Mount Sinai Celebrates “Go Red For Women” For American Heart Month

January 29, 2024

Heart disease is the leading cause of death in women in the United States, with approximately a half million women dying each year from it.

In fact, it’s responsible for one in five deaths, and these cases are preventable 80 percent of the time.

Cardiovascular disease can impact women of any age—even in their 20s—and life events such as pregnancy and menopause can put women at higher risk of developing cardiovascular disease, which can lead to heart attack and stroke.

Women are often not aware of the seriousness of heart disease. Research has shown that less than 50 percent of women know about the level of risk.

In addition, women may have different symptoms than men, especially for heart attacks, and may respond differently to treatments or testing.


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Mount Sinai cardiologists say they’re seeing more cases of stress and anxiety contributing to heart problems among female patients, including high blood pressure, which poses an increased risk of heart attack and stroke.

Stress can increase hormones such as adrenaline and cortisol, which negatively impacts blood pressure and heart rate. Heart disease can also lead to anxiety, stress, and depression, creating a vicious cycle or worsening outcomes and less interest in preventive actions such as a healthy diet and appropriate levels of exercise.

“Go Red for Women” is an event to raise awareness about heart disease and risk factors affecting millions of women and families, aiming to prevent possible heart attack and stroke. Mount Sinai is hosting several Go Red Community Health Fairs. where our experts provide free heart health screenings for blood pressure, cholesterol, triglyceride, and body mass index, as well as educational demonstrations and talks on nutrition and diet, diabetes, stress management, smoking cessation, yoga, and other relaxation techniques.

A 25-year-old, new mom from NYC is sounding the alarm on the dangers of pregnancy and heart disease after a major scare.

She went into severe heart failure shortly after giving birth and doctors say if she waited just a few more days to get help, she wouldn’t have survived.

Our patient assumed she didn’t feel well because of exhaustion and the stress of being a new mom – she didn’t know the symptoms and warning signs of heart disease, and she’s sharing her story, hoping it can save someone’s life.

Pregnancy can put women at higher risk of developing heart disease. The problem is, this is something many new mothers don’t know about.

She and her doctors want to raise awareness on this issue during American Heart Month in February.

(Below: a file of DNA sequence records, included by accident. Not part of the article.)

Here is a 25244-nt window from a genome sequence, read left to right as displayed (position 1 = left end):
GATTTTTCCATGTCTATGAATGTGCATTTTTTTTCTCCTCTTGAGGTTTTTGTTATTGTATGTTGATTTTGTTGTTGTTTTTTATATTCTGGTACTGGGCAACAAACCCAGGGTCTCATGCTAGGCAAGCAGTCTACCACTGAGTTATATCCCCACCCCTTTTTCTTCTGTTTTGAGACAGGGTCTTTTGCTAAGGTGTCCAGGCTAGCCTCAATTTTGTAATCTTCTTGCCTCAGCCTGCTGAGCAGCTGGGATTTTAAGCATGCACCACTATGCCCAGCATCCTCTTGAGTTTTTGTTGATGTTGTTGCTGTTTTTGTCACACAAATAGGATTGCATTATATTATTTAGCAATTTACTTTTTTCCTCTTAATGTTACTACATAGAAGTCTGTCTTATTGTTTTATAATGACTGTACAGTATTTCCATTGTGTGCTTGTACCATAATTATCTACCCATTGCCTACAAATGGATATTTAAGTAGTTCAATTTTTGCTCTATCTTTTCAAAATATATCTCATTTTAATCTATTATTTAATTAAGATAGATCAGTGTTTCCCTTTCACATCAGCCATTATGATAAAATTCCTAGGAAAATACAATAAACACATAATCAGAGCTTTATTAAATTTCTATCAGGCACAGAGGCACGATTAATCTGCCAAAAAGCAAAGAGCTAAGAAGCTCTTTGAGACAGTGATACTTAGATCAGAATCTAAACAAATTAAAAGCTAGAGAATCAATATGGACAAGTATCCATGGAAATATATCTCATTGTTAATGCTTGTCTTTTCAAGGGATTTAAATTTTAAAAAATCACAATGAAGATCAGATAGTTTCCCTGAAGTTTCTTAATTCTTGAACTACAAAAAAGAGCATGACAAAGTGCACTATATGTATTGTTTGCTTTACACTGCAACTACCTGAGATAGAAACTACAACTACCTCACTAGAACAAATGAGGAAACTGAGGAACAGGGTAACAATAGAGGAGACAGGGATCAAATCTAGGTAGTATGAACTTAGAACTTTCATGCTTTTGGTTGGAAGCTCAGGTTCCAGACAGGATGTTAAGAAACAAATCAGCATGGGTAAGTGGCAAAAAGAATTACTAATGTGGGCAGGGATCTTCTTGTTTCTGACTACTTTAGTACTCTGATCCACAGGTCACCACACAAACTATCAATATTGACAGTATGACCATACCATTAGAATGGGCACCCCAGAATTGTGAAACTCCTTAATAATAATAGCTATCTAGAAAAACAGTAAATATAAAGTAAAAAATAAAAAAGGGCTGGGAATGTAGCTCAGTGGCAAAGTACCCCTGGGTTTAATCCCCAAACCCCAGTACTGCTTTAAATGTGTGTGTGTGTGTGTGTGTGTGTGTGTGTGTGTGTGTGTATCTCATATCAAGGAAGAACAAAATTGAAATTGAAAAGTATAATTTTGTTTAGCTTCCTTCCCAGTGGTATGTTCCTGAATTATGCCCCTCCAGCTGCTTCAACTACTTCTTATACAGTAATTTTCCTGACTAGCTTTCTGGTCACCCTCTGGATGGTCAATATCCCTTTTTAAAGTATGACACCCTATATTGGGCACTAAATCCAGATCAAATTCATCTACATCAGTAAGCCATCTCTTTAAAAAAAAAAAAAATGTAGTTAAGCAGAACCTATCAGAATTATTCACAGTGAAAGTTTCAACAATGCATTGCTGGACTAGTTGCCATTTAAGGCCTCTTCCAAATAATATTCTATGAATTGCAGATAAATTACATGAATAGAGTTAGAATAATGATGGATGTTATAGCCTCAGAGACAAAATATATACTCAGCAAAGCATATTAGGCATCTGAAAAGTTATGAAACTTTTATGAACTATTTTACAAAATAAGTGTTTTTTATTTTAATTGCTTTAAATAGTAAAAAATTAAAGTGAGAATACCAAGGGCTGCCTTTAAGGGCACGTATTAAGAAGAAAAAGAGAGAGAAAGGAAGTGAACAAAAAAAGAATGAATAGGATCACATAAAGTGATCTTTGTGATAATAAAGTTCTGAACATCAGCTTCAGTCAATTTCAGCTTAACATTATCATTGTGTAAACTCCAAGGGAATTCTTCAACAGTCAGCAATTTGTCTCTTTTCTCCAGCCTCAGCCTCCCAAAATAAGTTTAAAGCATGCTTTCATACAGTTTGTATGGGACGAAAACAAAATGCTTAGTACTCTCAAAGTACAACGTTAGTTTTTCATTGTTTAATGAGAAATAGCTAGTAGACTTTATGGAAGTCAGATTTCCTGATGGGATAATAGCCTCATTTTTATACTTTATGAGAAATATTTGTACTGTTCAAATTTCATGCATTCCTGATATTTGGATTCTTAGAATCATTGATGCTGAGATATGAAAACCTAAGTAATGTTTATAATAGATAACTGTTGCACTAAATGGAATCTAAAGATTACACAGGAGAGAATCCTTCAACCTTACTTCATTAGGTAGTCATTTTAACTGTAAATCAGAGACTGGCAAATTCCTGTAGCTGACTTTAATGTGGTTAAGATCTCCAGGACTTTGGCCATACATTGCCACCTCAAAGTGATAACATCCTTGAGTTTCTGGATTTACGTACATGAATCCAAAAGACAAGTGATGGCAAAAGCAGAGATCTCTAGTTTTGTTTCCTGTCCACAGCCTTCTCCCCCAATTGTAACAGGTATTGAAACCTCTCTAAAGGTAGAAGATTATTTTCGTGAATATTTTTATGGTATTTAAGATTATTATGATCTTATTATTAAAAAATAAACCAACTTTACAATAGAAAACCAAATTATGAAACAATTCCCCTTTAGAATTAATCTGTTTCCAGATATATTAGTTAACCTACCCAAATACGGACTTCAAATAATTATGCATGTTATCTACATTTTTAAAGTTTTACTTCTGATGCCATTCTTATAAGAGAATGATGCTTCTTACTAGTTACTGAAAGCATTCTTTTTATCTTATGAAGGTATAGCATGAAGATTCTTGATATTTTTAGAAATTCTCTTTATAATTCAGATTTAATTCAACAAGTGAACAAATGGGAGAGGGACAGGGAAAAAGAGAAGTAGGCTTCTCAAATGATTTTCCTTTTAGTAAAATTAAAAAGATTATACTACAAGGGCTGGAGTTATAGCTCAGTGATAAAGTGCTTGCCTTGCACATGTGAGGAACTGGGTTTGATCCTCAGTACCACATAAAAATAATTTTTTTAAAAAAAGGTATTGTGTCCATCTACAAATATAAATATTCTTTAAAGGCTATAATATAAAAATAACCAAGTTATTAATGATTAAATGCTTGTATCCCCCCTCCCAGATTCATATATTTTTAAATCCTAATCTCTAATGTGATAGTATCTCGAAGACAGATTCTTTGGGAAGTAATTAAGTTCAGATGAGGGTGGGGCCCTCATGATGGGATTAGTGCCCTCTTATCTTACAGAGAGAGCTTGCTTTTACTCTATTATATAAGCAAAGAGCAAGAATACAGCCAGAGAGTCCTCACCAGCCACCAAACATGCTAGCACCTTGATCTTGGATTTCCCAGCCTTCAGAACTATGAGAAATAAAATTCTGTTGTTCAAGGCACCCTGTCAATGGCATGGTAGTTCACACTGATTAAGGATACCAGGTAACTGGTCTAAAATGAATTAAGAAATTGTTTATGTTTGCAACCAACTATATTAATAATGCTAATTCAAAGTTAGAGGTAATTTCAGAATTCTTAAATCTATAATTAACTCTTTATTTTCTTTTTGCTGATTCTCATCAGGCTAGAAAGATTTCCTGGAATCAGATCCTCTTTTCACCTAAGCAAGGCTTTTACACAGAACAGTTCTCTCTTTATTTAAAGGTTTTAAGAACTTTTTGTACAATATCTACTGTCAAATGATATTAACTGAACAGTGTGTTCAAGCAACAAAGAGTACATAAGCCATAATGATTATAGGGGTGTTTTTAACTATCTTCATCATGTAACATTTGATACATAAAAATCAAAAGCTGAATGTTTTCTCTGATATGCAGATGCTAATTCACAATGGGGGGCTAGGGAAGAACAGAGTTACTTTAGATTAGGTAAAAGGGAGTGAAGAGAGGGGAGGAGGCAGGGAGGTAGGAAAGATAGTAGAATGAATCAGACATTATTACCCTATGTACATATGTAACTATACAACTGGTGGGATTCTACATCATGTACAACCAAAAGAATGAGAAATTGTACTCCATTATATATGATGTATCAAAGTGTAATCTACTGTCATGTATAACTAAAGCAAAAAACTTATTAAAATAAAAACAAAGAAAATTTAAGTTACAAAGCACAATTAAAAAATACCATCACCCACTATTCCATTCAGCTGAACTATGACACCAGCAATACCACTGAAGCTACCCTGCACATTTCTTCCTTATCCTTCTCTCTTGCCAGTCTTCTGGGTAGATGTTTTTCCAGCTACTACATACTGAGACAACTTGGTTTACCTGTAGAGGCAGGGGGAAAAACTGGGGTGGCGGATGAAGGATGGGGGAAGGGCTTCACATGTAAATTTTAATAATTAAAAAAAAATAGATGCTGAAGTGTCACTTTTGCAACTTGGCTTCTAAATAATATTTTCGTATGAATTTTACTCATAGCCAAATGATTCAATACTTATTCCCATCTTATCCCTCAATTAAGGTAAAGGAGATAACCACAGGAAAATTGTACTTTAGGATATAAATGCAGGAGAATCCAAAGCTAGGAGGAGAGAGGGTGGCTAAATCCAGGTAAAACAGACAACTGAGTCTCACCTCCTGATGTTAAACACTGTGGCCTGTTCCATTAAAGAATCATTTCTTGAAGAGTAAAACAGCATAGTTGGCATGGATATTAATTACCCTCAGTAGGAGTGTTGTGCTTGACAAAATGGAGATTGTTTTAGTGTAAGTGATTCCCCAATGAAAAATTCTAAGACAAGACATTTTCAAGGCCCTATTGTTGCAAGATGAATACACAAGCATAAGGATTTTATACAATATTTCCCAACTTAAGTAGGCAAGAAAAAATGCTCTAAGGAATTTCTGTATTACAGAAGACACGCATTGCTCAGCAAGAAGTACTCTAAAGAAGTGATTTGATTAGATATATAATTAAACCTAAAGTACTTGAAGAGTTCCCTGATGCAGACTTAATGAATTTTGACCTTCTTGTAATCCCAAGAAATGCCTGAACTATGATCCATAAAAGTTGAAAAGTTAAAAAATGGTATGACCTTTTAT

Where:

  • The Mount Sinai Hospital, 1 Gustave Levy Place (100th and Madison), Guggenheim Pavilion, First Floor
  • Mount Sinai Morningside,1111 Amsterdam Avenue at 114th Street, Babcock Lobby, First Floor
  • Mount Sinai West,1000 Tenth Avenue at West 58th Street, Main Lobby
  • Mount Sinai Brooklyn, 3201 Kings Highway, Main Lobby
  • Mount Sinai Union Square, 10 Union Square East Second Floor–Atrium
  • Mount Sinai Queens, 25-10 30th Avenue, Ambulatory Lobby
  • Mount Sinai South Nassau, One Healthy Way, Main Lobby
  • Mount Sinai Is a World Leader in Cardiology and Heart Surgery

Mount Sinai Fuster Heart Hospital at The Mount Sinai Hospital ranks No. 1 in New York and No. 4 globally according to Newsweek’s “The World’s Best Specialized Hospitals.” It also ranks No. 1 in New York for cardiology, heart, and vascular surgery, according to U.S. News & World Report®.  

It is part of Mount Sinai Health System, which is New York City’s largest academic medical system, encompassing eight hospitals, a leading medical school, and a vast network of ambulatory practices throughout the greater New York region.

We advance medicine and health through unrivaled education and translational research and discovery to deliver care that is the safest, highest quality, most accessible and equitable, and the best value of any health system in the nation.

The Health System includes approximately 7,400 primary and specialty care physicians; 13 joint-venture outpatient surgery centers throughout the five boroughs of New York City, Westchester, Long Island, and Florida; and more than 30 affiliated community health centers.

Hospitals within the System are consistently ranked by Newsweek’s® “The World’s Best Smart Hospitals” and by U.S. News & World Report‘s® “Best Hospitals” and “Best Children’s Hospitals.”

The Mount Sinai Hospital is on the U.S. News & World Report‘s® “Best Hospitals” Honor Roll for 2023-2024.

For more information, visit https://www.mountsinai.org 

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